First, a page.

3 Sep, 14 | by rradecki
Many problems among developed countries are unique to the United States. Gun violence is at levels comparable to locations of civil unrest around the world, and we are proud of our world leadership in obesity. Our dysfunctional healthcare incentives and payment system, despite many examples of innovative excellence, shows starkly different health status based on socioeconomic standing.
Opioid abuse and overdose is a rapidly increasing issue in the United States. Even more damning is the obvious: all the opioids in circulation are at some point prescribed by physicians. There are no fingers to be pointed except at ourselves. Opioid abuse has given rise to increased heroin use and sporadic clusters of deaths, as unfortunate addicts find their typical supplies laced with fentanyl or acetyl-fentanyl, each far more potent concoctions. Naloxone auto-injectors have recently gained notoriety – but, while these are life-saving in the appropriate circumstances, the devices cost several hundred dollars and address the symptoms of the epidemic, not the root causes.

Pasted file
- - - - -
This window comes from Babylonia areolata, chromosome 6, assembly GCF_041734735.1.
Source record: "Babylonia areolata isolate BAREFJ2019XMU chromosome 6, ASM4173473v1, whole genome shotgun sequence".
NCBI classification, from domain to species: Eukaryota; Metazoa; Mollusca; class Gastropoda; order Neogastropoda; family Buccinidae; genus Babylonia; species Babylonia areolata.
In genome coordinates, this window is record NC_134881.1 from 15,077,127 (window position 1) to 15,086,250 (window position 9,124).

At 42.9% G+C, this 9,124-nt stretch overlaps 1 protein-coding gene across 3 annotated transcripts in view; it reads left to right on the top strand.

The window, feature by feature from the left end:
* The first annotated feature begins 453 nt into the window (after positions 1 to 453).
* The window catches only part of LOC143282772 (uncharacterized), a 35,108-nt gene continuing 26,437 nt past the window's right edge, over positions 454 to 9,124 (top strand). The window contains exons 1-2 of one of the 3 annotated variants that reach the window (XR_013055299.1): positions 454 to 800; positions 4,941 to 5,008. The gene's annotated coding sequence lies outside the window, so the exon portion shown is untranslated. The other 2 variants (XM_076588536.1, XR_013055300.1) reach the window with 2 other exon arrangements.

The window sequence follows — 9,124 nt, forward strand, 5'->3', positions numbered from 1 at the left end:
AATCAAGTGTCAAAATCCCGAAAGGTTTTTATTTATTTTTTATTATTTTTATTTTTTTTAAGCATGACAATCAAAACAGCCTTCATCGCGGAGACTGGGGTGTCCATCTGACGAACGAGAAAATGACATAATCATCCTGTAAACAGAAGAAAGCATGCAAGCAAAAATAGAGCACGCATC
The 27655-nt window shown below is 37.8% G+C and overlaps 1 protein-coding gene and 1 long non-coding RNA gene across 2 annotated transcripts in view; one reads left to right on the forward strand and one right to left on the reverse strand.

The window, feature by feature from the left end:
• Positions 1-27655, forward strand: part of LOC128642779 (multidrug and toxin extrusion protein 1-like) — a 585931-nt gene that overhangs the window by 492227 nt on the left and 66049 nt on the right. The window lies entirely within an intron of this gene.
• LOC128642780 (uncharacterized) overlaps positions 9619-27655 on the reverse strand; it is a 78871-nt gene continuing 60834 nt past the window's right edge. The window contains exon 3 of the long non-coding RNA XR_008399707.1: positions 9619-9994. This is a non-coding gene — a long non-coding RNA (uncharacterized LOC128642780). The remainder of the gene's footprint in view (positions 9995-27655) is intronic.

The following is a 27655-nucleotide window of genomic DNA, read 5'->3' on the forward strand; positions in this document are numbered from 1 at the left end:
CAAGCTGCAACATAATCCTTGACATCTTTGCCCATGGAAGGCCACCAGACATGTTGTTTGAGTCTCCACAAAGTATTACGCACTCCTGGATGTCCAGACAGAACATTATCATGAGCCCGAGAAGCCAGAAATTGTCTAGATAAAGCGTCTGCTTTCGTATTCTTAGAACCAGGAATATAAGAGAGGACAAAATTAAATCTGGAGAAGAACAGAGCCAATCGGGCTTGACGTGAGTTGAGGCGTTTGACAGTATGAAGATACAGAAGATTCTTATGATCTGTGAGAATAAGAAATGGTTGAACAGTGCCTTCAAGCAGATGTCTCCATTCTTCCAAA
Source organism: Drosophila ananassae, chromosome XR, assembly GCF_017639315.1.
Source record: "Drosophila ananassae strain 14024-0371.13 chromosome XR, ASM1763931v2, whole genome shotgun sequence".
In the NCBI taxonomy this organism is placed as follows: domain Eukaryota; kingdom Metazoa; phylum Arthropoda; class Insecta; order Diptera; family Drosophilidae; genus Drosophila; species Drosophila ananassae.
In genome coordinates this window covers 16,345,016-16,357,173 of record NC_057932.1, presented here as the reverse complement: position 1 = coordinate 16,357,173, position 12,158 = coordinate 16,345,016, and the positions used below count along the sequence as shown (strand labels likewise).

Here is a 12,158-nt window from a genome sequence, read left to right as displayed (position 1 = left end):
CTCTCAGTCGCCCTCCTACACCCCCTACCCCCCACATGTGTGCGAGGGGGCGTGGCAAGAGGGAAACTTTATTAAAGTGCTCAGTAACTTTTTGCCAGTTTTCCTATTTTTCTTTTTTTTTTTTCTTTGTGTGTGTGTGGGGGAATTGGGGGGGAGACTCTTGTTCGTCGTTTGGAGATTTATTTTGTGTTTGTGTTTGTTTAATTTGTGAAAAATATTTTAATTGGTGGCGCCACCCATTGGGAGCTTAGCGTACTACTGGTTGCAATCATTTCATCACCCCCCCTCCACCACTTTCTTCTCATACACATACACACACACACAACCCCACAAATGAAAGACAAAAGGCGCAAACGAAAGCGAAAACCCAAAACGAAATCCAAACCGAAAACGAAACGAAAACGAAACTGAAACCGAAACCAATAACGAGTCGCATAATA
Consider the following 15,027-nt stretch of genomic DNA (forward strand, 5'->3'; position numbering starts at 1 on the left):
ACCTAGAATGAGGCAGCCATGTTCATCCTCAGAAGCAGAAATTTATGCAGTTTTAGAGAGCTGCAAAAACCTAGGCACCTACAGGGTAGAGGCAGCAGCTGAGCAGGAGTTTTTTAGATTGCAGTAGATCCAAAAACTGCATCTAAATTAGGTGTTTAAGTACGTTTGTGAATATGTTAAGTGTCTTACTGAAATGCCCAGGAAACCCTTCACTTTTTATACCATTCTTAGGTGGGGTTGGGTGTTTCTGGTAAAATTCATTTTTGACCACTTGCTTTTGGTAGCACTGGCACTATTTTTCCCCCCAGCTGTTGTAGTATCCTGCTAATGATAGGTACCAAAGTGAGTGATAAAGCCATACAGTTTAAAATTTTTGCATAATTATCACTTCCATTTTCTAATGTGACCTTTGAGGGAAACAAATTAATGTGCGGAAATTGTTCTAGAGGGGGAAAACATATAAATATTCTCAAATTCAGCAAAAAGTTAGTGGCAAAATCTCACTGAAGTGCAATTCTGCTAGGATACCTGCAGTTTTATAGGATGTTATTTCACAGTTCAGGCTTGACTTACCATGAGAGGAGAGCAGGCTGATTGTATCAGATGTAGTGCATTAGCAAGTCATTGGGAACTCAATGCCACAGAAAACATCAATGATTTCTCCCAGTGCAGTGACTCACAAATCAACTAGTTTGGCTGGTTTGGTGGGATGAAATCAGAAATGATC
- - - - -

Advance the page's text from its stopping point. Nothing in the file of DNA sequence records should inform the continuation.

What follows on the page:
The Academic Life in Emergency Medicine recently hosted an excellent Google Hangout discussing the challenges associated with opioid prescribing – balancing the alleviation of suffering with downstream diversion and other complications. Resident authors from the Harvard-Affiliated Emergency Medicine Residency were joined by clinical toxicologists from Toronto and Washington, D.C., to discuss appropriate analgesia in the Emergency Department. Surprisingly, many resident respondents felt this aspect of practice was highly neglected in their training. The video discussion, the comments section, and the accompanying Twitter feed highlight questions and responses from all levels of training and expertise.
One of the other interesting question posed, however, was – how are prevalent are opioid prescribing and abuse issues outside the U.S.? Are you evaluated on patient satisfaction – and pressured to give opiates as a result? Are prescription databases widely available to screen patients at risk for abuse or diversion? How was your analgesic education handled?